Project Miroslava reveals new background on a murdered Mexican journalist's investigations into corruption and organized crime — and sends the message that even if a journalist is killed, these stories will not die.
On March 23, 2017 just after sunrise in the northern Mexican state of Chihuahua, Miroslava Breach Velducea was shot eight times while in her car, waiting to take her son to school.
A correspondent for the national newspaper La Jornada and the regional news website Norte de Ciudad Juárez, Breach covered the intersection of corruption and crime. Just a year before her murder, she'd reported on alleged links between politicians and the organized crime syndicate known as La Línea. She received threats for her work and in October 2016, met with officials from the Federal Mechanism for Journalists and Human Rights Defenders seeking protection from the government.
Six months later, as her investigations into narco-politicians continued, Breach was shot dead.
Despite appeals to the Mexican government from local and international organizations like Article 19 and Reporters without Borders, two years later, only one man has been arrested for Breach's murder. While that arrest is unusual in Mexico — one of the most dangerous countries not at war for reporters, with a nearly 100 percent impunity rate — it drew more questions than answers. Prosecutors neglected to follow up on the investigations Breach was undertaking at the time of her death; any possible links between her work on narco-politicians and her death remained uninvestigated. Yet authorities, well aware that her murder had attained international attention, have held it up as a 'model' investigation.
Frustrated with what they saw as irregularities and discrepancies in the official accounting, a collective of Mexican reporters pursued the truth behind her murder. This group, which calls themselves Colectivo 23 de Marzo, using the date of Breach's death as its guiding point, led the investigation and reached out to several international organizations for support. They joined forces with the France-based organization, Forbidden Stories, the investigative team at Bellingcat and the Latinamerican Centre for Investigative Reporting (CLIP) and together, dozens of journalists from across Mexico and Europe sought the answers to the questions the official investigation left open.
Project Miroslava is the result. A three-part multimedia series that looks into the circumstances surrounding Breach's death was released by Colectivo 23 de Marzo in Spanish in September. French and English versions of the thorough investigations were published by Forbidden Stories as partners of the collective.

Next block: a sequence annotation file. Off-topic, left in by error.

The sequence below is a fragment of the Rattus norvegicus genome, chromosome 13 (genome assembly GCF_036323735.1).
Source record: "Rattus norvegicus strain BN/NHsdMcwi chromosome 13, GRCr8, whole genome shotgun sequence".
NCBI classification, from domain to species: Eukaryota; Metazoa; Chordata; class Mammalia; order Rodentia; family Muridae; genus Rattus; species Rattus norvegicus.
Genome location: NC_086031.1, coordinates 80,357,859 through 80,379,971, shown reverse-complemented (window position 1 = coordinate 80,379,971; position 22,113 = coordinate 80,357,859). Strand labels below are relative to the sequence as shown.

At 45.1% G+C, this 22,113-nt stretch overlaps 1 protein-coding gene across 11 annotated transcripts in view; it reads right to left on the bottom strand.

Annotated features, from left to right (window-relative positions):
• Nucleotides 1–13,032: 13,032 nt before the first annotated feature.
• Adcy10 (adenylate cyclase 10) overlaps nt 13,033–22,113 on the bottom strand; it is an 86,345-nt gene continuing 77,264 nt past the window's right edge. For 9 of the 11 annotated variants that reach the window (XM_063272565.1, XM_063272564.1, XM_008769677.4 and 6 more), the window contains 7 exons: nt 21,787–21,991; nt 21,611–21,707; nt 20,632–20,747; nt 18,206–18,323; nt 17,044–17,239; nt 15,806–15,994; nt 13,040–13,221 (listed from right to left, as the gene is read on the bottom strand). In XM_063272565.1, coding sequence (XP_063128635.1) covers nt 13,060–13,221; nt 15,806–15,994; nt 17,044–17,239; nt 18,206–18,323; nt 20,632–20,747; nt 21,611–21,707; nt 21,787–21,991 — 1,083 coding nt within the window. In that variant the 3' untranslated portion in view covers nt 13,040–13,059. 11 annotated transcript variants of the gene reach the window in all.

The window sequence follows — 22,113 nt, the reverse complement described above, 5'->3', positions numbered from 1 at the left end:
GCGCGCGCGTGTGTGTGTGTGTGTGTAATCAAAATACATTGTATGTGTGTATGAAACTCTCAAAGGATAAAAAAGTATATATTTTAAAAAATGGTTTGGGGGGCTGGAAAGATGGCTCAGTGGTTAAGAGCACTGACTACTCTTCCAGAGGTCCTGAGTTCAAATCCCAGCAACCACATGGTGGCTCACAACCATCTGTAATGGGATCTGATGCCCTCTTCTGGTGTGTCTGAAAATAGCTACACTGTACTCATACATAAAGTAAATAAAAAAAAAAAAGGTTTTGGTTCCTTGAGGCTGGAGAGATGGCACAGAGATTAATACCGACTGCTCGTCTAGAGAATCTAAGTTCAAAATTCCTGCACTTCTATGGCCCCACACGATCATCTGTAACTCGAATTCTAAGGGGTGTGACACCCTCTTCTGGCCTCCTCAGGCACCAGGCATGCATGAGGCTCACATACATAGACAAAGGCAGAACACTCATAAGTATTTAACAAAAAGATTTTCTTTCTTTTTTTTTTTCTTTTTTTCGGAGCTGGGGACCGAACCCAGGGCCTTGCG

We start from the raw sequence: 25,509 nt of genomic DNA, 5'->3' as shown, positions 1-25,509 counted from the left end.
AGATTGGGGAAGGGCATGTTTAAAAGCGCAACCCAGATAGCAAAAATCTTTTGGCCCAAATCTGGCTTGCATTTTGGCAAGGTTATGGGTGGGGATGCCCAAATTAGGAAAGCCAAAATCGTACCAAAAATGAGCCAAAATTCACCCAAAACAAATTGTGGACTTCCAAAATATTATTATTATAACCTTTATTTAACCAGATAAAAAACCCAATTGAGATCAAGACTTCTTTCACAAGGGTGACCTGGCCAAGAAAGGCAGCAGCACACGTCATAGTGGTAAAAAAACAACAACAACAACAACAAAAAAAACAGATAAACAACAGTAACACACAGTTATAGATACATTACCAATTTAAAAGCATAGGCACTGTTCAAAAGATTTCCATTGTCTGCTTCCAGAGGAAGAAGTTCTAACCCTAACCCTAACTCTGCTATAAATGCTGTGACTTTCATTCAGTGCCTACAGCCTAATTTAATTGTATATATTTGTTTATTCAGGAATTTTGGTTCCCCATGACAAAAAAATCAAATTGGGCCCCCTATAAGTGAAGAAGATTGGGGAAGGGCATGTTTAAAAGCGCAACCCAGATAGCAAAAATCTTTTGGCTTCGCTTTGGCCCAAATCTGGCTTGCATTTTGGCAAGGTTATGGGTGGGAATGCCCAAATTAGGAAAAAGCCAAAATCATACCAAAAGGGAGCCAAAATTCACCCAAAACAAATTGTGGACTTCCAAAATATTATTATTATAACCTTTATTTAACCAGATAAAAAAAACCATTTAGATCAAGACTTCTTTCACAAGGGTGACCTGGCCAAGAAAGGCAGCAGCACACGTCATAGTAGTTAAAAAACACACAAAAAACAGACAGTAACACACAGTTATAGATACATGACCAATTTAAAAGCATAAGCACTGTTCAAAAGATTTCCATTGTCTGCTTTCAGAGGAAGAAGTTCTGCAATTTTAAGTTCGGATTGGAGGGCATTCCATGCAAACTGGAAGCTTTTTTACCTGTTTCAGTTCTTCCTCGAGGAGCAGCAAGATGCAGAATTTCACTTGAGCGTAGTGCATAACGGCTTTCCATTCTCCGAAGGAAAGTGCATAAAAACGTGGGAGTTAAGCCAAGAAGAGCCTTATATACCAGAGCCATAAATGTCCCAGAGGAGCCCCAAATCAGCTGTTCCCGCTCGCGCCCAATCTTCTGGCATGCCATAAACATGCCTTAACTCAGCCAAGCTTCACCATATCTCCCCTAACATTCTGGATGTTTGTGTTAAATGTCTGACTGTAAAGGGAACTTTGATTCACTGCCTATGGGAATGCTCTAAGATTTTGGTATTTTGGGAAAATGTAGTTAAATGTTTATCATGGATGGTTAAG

Although further follow-up stories may arise, over the year-long investigation, the team has uncovered an intricate web of crime and cover-ups incriminating members of drug cartels, politicians and local residents; their research brought to light five additional murders that remain unsolved and often, undiscussed.
Although one of the cartel heads, 'El Chapo,' has been arrested, trafficking-related violence has continued unabated
By publishing the details of these investigations, the project hopes to ensure global attention remains on the crimes committed and the intertwining of organized crime and local politicians. At the same time, by collaborating with organizations outside Mexico, the anonymous reporters are offered a measure of safety.
"To partner on a project like this is to show those who are doing the investigations that they are not alone," Laurent Richard, Executive Director and Founder of Forbidden Stories told DW. "The collaboration serves as a sort of protection. It also sends a signal to those who are being investigated, a strong message to enemies of the freedom of the press that even if you kill the messenger, you won't kill the message."
A global problem
That message is one that Richard hopes will reach a broader, global audience.
"Mexico is a very specific country where you have a lot of murdered reporters and editors. It's more and more urgent to consider what is happening to the Mexican press," Richard said. "Yet this is concerning even for the European public."
After all, Richard pointed out, the corruption and organized crime is often linked to drug trafficking and the demand for cocaine, heroin and marijuana comes from consumers in Europe and the United States. "When a journalist gets killed for a story, it means that the story was extremely important for public interest because it was about corruption, money laundering or environmental issues."
In following up on the stories that assassins may have hoped a journalist would take to the grave, Forbidden Stories wants to show criminals that not only can they not hide, that the work of journalists is something worth protecting.
"This way," Richard said, "We can protect the values of press freedom."